Wikipedia, our old friend, lists at least six types of mandrels:
- Mandrel (bending), a device inserted into a pipe or tube to keep it from collapsing during bending
- Mandrel (catheter), the metal guide for flexible catheters
- Mandrel (codename), a Royal Air Force device for the jamming of German radars during World War II
- Mandrel Screen, a patrol line of Royal Air Force aircraft employing the Mandrel jammer during World War II
- Mandrel wrapping, a technique used in multimode fiberoptics
- Operation Mandrel, a series of 53 American nuclear tests in 1969 and 1970
The first of these was the one I came across initially. It's used in beadwork, apparently, although my wife, when she did beadwork, never had one of them. The second usage makes me feel a little queasy, since I had a good deal to do with catheters a couple of years ago and don't really like to think about them much. However, Wikipedia notes that this device is more often called a mandrin (not to be confused with the 1962 movie of the same name - or even the 1924 film or the 1947 one, or the TV series - Mandrin is the name of the main character.)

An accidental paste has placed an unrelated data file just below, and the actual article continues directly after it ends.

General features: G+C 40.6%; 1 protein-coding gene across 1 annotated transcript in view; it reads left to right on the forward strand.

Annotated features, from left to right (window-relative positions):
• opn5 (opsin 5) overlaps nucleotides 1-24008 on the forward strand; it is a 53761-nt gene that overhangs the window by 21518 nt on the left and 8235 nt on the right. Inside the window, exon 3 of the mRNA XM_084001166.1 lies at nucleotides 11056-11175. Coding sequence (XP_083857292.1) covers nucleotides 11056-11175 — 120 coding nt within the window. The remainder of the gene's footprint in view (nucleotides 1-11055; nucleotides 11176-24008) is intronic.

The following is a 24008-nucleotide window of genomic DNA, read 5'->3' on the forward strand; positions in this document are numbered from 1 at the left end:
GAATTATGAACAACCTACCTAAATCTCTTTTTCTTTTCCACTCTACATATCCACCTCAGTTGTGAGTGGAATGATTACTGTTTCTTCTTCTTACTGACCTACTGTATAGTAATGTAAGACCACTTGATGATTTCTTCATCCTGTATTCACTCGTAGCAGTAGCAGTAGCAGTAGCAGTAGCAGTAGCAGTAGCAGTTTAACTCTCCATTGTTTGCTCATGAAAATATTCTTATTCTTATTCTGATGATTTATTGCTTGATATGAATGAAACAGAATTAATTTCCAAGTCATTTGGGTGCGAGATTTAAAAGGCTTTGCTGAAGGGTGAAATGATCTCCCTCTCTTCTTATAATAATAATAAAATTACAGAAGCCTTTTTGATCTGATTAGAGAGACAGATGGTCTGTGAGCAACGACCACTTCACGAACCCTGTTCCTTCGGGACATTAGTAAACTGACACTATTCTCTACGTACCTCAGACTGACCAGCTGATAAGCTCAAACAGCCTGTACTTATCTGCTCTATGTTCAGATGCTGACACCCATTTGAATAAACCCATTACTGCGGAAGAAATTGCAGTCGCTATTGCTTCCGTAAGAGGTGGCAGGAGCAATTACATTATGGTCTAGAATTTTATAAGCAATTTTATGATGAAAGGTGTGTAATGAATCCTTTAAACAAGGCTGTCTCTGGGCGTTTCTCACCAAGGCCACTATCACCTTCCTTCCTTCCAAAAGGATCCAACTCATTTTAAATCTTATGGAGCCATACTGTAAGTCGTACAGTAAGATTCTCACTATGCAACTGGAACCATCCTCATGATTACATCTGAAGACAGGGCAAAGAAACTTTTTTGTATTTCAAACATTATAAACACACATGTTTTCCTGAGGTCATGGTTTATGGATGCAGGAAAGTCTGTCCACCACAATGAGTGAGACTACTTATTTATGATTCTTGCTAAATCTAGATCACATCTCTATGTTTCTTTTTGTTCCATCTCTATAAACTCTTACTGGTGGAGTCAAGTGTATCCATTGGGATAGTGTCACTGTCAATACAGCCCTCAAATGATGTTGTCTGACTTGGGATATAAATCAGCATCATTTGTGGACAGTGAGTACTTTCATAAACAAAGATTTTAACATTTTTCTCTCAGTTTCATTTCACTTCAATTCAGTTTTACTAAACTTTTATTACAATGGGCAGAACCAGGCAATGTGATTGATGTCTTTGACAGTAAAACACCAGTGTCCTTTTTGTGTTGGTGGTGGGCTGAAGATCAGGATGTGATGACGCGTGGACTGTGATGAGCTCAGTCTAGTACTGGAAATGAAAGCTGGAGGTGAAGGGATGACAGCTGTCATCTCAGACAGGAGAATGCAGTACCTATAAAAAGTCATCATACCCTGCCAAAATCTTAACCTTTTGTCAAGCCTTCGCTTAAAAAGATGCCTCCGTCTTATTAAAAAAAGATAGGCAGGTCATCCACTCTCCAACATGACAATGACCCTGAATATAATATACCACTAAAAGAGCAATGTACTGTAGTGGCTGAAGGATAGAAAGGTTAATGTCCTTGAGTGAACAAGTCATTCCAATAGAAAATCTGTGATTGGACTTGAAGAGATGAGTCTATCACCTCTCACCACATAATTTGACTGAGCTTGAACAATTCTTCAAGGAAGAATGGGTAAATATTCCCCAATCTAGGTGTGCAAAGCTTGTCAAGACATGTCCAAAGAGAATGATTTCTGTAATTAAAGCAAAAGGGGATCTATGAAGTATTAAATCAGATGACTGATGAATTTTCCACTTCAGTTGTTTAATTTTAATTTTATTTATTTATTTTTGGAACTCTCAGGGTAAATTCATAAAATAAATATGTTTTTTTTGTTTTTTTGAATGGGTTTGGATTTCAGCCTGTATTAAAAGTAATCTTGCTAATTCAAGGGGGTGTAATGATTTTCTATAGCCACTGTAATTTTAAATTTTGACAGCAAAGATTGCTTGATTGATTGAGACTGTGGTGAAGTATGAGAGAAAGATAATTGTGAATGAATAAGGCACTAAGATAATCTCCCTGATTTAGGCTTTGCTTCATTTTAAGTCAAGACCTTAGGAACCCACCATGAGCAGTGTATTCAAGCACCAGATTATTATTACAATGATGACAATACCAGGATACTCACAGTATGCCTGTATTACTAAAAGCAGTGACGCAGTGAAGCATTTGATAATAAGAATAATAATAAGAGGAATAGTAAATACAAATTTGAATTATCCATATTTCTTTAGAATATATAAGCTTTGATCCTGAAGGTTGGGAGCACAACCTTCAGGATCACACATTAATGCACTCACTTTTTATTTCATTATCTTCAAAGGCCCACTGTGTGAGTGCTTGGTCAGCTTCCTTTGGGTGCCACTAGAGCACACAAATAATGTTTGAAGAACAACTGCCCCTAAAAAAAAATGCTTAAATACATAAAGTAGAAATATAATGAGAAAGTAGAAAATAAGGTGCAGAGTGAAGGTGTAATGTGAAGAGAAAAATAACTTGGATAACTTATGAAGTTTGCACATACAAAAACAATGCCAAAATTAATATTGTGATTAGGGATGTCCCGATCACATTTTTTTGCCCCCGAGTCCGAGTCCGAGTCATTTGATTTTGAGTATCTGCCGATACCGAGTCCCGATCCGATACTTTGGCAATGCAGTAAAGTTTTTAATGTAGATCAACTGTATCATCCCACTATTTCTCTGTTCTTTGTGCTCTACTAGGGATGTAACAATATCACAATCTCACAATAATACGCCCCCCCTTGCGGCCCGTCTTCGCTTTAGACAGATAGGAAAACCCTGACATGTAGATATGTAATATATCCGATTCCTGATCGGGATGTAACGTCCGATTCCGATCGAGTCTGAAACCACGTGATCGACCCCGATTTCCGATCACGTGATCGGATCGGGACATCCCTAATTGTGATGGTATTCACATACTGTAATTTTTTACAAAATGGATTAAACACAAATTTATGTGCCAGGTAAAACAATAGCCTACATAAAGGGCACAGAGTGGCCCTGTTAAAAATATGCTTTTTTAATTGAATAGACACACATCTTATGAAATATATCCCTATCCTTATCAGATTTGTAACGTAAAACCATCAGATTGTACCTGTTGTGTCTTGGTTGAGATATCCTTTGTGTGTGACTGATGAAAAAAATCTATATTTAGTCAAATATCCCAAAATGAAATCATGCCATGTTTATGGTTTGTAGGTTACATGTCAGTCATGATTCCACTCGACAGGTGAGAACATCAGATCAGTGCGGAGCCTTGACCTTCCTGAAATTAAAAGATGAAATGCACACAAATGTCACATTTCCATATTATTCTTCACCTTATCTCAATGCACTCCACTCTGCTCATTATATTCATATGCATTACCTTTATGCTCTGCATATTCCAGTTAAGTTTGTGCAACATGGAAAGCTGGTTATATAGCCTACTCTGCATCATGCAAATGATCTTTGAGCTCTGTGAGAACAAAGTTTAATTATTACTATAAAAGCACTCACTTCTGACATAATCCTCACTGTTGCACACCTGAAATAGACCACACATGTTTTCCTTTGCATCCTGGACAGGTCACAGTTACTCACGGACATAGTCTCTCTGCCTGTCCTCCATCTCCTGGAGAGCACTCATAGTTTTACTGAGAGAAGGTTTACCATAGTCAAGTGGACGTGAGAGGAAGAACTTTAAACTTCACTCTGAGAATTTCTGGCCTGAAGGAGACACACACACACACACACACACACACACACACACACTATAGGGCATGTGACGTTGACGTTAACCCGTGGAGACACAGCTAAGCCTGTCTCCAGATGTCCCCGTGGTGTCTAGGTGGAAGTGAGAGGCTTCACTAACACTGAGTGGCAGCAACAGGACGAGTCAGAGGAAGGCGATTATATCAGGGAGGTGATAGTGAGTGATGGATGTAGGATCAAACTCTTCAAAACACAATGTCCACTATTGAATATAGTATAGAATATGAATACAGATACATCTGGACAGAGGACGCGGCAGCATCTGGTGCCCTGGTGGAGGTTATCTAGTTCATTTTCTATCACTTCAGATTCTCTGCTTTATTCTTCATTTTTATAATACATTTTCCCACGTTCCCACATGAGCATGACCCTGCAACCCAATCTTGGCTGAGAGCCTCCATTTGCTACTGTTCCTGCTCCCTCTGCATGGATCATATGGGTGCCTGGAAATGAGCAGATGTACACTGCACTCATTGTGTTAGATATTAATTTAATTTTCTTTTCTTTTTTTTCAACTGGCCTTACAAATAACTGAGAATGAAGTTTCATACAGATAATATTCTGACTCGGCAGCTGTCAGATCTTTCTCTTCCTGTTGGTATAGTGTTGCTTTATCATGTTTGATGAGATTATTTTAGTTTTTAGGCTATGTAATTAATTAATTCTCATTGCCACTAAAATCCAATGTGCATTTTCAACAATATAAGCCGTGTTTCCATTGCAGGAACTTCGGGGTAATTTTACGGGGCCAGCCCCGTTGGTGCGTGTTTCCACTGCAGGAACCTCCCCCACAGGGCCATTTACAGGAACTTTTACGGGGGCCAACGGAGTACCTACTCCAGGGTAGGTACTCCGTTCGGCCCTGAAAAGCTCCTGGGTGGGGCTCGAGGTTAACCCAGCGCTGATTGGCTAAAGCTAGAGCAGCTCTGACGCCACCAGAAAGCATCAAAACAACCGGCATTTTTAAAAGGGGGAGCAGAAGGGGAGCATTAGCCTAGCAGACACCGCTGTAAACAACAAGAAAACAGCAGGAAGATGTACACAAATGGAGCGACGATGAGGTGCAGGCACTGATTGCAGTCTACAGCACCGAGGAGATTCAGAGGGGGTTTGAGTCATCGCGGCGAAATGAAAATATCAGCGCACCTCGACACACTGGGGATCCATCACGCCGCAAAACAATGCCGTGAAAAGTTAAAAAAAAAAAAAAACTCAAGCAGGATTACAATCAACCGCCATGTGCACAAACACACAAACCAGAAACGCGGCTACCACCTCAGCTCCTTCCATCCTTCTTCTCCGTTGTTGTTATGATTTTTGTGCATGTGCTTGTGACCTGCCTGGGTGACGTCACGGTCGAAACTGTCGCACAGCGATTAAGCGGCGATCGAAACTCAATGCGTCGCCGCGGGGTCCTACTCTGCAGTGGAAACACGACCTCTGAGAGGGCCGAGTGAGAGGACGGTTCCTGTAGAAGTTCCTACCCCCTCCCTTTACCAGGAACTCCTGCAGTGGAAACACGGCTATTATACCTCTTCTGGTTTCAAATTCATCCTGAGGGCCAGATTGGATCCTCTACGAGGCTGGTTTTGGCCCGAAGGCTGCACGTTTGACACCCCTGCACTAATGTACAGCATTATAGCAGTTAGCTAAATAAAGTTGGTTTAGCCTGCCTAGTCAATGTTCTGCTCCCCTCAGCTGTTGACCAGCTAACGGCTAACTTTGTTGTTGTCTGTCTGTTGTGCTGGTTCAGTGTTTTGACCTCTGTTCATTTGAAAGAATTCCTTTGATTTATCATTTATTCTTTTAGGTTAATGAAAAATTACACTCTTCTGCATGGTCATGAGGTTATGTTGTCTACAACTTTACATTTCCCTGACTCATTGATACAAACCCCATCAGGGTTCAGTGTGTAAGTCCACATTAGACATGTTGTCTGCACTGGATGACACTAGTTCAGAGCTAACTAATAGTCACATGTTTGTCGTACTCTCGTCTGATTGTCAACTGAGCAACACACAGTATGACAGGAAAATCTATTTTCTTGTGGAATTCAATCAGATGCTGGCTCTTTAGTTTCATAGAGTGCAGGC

Three of the other meanings have military connections; why would the military pick up on a word like this as a codename, you wonder? What's the connection between a beadwork device and a jamming device?
As for the sixth usage, mandrel wrapping, this is described in its introduction on Wikipedia in the following way: mandrel wrapping is a technique used to preferentially attenuate high-order mode power of a propagating optical signal. Consequently, if the fibre is propagating substantial energy in affected modes, the modal distribution will be changed.
I love words, as I said, but I love them to make sense. I haven't any idea what 'preferentially attenuate high-order mode power of a propagating optical signal' means. But then I guess the person who wrote that may not know what rallentando, lento, accidentals, naturals, arpeggios mean, though they're commonplace in my world!